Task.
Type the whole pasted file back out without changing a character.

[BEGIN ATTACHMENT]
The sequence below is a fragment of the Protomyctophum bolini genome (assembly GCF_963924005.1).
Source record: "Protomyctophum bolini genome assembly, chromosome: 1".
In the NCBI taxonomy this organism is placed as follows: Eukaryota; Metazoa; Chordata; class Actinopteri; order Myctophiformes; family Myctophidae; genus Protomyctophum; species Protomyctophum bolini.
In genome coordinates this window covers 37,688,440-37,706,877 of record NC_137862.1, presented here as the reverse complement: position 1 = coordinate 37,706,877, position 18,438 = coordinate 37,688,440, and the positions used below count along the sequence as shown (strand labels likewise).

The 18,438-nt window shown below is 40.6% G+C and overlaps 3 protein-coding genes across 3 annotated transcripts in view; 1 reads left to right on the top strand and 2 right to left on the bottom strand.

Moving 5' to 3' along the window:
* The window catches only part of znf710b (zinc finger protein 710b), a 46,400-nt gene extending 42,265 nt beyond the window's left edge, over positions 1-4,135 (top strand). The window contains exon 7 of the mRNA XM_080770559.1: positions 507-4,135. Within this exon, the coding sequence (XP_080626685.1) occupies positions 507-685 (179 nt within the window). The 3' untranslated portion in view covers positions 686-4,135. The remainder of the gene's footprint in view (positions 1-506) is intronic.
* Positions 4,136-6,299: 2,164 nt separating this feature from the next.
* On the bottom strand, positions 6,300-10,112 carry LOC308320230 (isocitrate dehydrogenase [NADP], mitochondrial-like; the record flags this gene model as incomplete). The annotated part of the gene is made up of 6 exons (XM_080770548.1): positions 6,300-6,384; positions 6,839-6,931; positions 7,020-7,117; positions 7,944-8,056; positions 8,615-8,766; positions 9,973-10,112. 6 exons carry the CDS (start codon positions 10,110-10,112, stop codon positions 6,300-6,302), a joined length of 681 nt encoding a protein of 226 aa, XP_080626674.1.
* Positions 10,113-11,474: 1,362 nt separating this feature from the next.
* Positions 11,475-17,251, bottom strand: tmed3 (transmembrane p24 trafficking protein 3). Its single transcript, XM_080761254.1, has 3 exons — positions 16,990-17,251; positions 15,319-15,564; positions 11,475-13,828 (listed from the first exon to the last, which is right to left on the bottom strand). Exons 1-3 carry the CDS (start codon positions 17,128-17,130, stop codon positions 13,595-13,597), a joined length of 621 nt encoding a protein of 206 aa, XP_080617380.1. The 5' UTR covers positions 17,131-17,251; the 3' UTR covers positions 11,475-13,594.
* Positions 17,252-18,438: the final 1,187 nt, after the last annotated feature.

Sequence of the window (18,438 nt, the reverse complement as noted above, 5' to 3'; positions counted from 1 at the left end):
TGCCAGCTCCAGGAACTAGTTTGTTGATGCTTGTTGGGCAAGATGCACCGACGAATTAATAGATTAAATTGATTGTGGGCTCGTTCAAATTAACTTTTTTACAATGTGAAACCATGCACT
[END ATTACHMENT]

The sequence below is a fragment of the Protomyctophum bolini genome (assembly GCF_963924005.1).
Source record: "Protomyctophum bolini genome assembly, chromosome: 1".
In the NCBI taxonomy this organism is placed as follows: Eukaryota; Metazoa; Chordata; class Actinopteri; order Myctophiformes; family Myctophidae; genus Protomyctophum; species Protomyctophum bolini.
In genome coordinates this window covers 37,688,440-37,706,877 of record NC_137862.1, presented here as the reverse complement: position 1 = coordinate 37,706,877, position 18,438 = coordinate 37,688,440, and the positions used below count along the sequence as shown (strand labels likewise).

The 18,438-nt window shown below is 40.6% G+C and overlaps 3 protein-coding genes across 3 annotated transcripts in view; 1 reads left to right on the top strand and 2 right to left on the bottom strand.

Moving 5' to 3' along the window:
* The window catches only part of znf710b (zinc finger protein 710b), a 46,400-nt gene extending 42,265 nt beyond the window's left edge, over positions 1-4,135 (top strand). The window contains exon 7 of the mRNA XM_080770559.1: positions 507-4,135. Within this exon, the coding sequence (XP_080626685.1) occupies positions 507-685 (179 nt within the window). The 3' untranslated portion in view covers positions 686-4,135. The remainder of the gene's footprint in view (positions 1-506) is intronic.
* Positions 4,136-6,299: 2,164 nt separating this feature from the next.
* On the bottom strand, positions 6,300-10,112 carry LOC308320230 (isocitrate dehydrogenase [NADP], mitochondrial-like; the record flags this gene model as incomplete). The annotated part of the gene is made up of 6 exons (XM_080770548.1): positions 6,300-6,384; positions 6,839-6,931; positions 7,020-7,117; positions 7,944-8,056; positions 8,615-8,766; positions 9,973-10,112. 6 exons carry the CDS (start codon positions 10,110-10,112, stop codon positions 6,300-6,302), a joined length of 681 nt encoding a protein of 226 aa, XP_080626674.1.
* Positions 10,113-11,474: 1,362 nt separating this feature from the next.
* Positions 11,475-17,251, bottom strand: tmed3 (transmembrane p24 trafficking protein 3). Its single transcript, XM_080761254.1, has 3 exons — positions 16,990-17,251; positions 15,319-15,564; positions 11,475-13,828 (listed from the first exon to the last, which is right to left on the bottom strand). Exons 1-3 carry the CDS (start codon positions 17,128-17,130, stop codon positions 13,595-13,597), a joined length of 621 nt encoding a protein of 206 aa, XP_080617380.1. The 5' UTR covers positions 17,131-17,251; the 3' UTR covers positions 11,475-13,594.
* Positions 17,252-18,438: the final 1,187 nt, after the last annotated feature.

Sequence of the window (18,438 nt, the reverse complement as noted above, 5' to 3'; positions counted from 1 at the left end):
TGCCAGCTCCAGGAACTAGTTTGTTGATGCTTGTTGGGCAAGATGCACCGACGAATTAATAGATTAAATTGATTGTGGGCTCGTTCAAATTAACTTTTTTACAATGTGAAACCATGCACT